♪ [cheerful] Hi guys, this is Audrey.
I’m in beautiful Lausanne. I’m about to interview
the figure skater three times Olympic
medallist, Patrick Chan. He got invited to theYouth
Olympic Games
as a role model, so it’s someone
who can share his advice with the young Canadian
athletes throughout the games. I got lucky I have the
chance to meet him. Let’s go. Hi, Patrick. Hi. How are you? Very good,
thank you. So first of all,
you’re here at Lausanne 2020 to be a role
model athlete.So that’s fantastic.So what’s your role?
What do you do here?
Chan:Very good question.
I didn’t know until —
I didn’t really know my role
until I got here. It was all
a pleasant surprise.I’ve been able to catch up
with old athletes
because there’s I think 28
role model athletes here.
So we’ve all had
very amazing careers
and we’ve all had a chance to
reflect on our careers and
ask about what we’re doing
in our lives now.
It’s very exciting to see
how our lives have changed.
Some of us have kids
and some of us have retired from our sport
and followed education. So for us it’s wonderful
for us to be here. But also we’re here
for the athletes. That’s we’re mostly here for,
to share our experience, remind them of what this
all means in their life, in their very young life. I hope that they really
take it all in. And what kind of question do
the young athletes ask you? Well yesterday
we had a meeting — not a meeting but it was
an open panel talk. It was called “Chat with
Champions” in the village and I got some questions
about training. Injury. Nutrition. What I would do differently now
if I could go back in time. Also training in an environment
that’s very lonely.It’s all relevant questionsthat I actually
experienced personally.
These are very young athletes
that have a lot of potential
and I want to be
able to help them
have the best
result possible.
[cheers and applause] When you were a teenager what role that your sport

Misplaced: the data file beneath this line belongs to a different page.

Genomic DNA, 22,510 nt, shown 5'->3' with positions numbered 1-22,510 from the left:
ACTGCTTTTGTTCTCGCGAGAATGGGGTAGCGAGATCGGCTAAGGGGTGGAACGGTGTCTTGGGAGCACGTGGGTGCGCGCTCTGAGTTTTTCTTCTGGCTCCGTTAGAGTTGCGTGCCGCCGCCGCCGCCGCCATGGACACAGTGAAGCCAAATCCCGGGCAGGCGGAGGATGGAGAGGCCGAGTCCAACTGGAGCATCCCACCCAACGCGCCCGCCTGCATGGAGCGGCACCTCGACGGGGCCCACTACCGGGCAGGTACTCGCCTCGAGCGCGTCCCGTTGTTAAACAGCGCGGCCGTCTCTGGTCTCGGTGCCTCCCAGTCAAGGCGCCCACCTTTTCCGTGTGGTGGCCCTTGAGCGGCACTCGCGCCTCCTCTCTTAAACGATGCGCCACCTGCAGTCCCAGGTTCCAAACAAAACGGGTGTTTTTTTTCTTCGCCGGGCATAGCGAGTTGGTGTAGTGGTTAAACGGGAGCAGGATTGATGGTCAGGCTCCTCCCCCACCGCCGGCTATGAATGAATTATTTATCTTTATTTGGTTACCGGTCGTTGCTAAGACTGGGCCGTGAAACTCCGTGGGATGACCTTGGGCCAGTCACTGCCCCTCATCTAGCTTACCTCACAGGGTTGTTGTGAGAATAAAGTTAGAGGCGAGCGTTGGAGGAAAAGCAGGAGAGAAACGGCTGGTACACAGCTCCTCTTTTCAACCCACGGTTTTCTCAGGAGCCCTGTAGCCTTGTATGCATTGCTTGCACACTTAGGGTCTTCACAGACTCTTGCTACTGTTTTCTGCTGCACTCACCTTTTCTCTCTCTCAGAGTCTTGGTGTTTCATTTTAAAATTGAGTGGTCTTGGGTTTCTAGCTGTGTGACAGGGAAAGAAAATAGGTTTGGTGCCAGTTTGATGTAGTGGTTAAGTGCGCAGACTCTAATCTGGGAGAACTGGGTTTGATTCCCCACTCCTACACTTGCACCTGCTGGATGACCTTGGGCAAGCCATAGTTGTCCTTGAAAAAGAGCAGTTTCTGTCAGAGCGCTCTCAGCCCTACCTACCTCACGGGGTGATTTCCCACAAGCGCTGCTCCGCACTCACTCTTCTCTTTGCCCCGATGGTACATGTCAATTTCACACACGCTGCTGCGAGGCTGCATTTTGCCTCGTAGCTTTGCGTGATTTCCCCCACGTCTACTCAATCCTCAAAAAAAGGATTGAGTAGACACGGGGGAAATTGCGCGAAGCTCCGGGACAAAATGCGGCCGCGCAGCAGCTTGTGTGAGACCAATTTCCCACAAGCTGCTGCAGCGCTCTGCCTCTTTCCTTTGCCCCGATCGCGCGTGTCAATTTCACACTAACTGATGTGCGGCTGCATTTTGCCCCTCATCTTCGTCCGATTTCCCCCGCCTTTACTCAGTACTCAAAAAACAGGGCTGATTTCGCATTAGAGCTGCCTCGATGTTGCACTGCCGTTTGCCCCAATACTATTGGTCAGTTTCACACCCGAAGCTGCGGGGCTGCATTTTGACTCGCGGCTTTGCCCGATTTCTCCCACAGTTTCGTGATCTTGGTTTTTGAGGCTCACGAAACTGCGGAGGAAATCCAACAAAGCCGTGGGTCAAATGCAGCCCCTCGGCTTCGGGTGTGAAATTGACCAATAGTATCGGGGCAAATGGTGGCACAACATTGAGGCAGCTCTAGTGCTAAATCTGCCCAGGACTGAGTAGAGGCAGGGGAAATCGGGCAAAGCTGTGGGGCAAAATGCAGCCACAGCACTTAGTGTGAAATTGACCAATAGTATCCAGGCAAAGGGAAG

played in your life? Huge. It played a huge
role becausefigure skating was all I knew
in my life until two years ago.
So it’s — your brain —our brain as athletes
are wired differently.
We choose one thing and
then we do it 100 per cent
and we don’t let anything or
anyone distract us from that.
And you are very selfish. You sacrifice a lot of things:
family, friends, in order to try and getthe best results in your
life or in your career.
So this can be a big shock,
and I’ve experienced it. After 2018 I experienced
a bit of a shock. I didn’t — we call it
an identity crisisbecause you don’t know who you
are without figure skating.
Who am I without
figure skating?
And everybody knows me
because of figure skating.
So I still am dealing
with that and that’s why coming to these sort of
events is nice to hear and have these
conversations with, yes, the young athletes,
but also the other role models and seeing
where they are in their life. It kind of gives you —
it calms you knowing that you’re
not alone and we all are going through
the ups and downs of life. So how does it feel
to be a mentor here? Is it weird? Chan:Yes, definitely,
because I’m 28. I’m 29.
I’m relatively young.But I kind of —the athletes come to us
for advice and for help
or just inspiration.It’s kind ofit’s familiar but also
unfamiliar because
I feel sometimes I’m stillvery much a teenager
and I’m very young and
but I think as an athlete,
we’ve lived a lot of lows and a lot of highs. And these athletes are just
starting their careers. So I just want to make sure
they know that this is a very small
part of their career and they have a lot to go — a lot more to experience and
a lot more to look forward to.So just take it in.And this is one of
many experiences.
[laughs] That was awesome. This is only the third
Youth Olympic Games,
so Patrick Chan didn’t have
the chance to compete at the Youth Olympic level. His advice for me was to
keep it light and fun. I think I’m pretty much
doing that already. I’m Audrey Lamonde with
Maj ofRadio-CanadaforCBC Kids News.♪ [light]

Canadian figure skater Patrick Chan looks back on life as a teen Olympian I CBC Kids News
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